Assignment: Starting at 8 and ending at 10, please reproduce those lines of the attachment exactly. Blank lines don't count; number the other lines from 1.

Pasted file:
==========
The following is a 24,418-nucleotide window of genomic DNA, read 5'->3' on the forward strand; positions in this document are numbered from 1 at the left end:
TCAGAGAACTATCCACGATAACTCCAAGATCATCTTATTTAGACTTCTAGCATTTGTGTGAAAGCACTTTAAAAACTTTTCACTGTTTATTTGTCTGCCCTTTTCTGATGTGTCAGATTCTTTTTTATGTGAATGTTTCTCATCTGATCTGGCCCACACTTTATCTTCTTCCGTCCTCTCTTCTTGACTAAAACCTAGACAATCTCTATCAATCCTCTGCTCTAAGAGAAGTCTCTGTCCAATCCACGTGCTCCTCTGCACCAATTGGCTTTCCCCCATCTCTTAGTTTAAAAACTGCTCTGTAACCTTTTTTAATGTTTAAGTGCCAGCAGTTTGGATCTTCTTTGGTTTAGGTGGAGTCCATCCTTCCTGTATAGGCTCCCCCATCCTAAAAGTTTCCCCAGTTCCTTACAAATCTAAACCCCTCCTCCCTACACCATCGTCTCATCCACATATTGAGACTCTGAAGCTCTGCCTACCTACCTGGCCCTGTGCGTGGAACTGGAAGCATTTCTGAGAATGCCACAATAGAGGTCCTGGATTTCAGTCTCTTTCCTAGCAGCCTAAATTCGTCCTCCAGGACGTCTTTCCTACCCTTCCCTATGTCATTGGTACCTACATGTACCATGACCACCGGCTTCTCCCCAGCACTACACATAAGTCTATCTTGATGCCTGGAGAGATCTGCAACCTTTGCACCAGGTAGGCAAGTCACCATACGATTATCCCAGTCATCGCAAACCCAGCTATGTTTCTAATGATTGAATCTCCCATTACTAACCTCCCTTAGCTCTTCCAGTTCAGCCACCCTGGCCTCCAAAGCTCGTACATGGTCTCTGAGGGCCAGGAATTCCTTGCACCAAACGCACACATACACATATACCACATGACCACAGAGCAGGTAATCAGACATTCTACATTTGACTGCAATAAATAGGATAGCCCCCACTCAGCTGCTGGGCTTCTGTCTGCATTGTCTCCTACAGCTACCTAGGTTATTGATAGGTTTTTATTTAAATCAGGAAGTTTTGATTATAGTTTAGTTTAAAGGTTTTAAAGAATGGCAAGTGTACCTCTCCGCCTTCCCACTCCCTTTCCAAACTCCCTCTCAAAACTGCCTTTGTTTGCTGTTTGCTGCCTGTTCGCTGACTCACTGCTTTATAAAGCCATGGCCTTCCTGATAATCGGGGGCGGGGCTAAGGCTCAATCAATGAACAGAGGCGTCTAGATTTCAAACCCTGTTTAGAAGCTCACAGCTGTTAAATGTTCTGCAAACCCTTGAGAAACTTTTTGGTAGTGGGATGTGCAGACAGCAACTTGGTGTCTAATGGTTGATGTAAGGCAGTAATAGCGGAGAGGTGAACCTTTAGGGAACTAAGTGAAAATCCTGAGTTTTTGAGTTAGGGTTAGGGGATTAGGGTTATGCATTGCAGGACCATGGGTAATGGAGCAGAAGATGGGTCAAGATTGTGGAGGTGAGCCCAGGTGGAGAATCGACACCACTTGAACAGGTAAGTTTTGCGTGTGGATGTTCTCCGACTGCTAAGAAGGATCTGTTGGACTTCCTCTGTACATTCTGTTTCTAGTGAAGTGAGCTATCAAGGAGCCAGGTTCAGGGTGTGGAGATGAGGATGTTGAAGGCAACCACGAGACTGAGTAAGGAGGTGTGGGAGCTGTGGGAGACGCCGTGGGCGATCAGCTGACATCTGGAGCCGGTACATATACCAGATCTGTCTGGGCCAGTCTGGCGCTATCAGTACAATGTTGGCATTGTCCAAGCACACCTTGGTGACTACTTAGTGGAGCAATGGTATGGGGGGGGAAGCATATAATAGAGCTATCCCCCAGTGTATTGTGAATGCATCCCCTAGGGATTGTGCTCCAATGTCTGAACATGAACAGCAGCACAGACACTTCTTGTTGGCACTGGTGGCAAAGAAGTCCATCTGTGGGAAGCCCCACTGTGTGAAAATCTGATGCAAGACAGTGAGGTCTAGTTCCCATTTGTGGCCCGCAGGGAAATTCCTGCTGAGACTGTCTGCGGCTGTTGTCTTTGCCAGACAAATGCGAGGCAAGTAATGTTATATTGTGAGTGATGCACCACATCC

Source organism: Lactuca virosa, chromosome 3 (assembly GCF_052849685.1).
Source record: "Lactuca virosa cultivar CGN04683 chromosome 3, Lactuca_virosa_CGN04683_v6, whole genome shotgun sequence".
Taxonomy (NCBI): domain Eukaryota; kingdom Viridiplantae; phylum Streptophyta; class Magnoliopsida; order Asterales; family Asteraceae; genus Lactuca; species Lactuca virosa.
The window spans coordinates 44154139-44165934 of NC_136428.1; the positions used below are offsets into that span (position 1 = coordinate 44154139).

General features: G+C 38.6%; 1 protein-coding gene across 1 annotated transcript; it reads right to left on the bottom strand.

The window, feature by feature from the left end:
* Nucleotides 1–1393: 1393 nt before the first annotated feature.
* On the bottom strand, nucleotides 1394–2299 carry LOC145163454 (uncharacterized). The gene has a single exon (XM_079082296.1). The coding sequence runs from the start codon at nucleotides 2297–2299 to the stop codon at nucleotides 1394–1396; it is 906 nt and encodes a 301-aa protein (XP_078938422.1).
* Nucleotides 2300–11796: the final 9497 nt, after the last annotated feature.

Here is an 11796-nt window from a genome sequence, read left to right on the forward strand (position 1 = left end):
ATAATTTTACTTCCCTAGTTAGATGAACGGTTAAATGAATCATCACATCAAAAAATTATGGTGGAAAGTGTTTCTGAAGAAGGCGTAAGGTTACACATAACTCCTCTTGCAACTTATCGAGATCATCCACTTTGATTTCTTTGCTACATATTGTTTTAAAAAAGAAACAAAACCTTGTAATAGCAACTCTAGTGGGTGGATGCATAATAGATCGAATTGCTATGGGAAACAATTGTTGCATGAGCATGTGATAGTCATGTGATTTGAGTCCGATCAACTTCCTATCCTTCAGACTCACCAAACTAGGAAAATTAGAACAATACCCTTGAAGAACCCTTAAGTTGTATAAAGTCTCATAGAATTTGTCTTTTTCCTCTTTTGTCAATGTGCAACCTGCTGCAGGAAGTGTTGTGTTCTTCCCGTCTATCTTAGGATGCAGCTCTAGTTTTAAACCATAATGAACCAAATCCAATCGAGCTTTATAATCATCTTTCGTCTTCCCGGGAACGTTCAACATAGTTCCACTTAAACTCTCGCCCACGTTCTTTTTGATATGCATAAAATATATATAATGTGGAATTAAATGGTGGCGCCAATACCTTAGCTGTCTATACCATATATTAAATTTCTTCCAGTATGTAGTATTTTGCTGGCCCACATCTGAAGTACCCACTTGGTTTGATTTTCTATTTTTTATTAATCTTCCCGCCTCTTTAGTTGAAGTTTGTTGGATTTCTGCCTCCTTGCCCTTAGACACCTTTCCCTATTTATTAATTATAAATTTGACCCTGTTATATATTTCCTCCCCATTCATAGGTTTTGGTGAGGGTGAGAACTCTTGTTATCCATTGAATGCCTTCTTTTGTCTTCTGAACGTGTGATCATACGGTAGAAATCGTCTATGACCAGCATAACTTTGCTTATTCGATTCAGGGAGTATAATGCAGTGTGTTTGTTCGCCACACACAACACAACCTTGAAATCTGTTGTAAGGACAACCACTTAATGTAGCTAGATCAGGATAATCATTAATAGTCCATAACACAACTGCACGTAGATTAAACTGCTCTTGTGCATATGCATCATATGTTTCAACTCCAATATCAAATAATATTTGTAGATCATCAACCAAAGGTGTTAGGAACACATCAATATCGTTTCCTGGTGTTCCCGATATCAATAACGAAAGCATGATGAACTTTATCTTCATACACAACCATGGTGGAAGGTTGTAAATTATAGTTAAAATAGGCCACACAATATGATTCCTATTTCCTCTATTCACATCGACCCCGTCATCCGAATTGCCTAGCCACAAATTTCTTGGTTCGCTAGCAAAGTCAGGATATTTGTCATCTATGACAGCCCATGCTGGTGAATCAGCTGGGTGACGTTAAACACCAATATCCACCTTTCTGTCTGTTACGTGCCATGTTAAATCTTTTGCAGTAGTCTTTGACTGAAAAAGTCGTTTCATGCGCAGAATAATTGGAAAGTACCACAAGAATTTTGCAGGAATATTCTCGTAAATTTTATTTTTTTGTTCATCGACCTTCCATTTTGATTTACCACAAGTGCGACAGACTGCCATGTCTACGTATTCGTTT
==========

The window, feature by feature from the left end:
* Nucleotides 1–1393: 1393 nt before the first annotated feature.
* On the bottom strand, nucleotides 1394–2299 carry LOC145163454 (uncharacterized). The gene has a single exon (XM_079082296.1). The coding sequence runs from the start codon at nucleotides 2297–2299 to the stop codon at nucleotides 1394–1396; it is 906 nt and encodes a 301-aa protein (XP_078938422.1).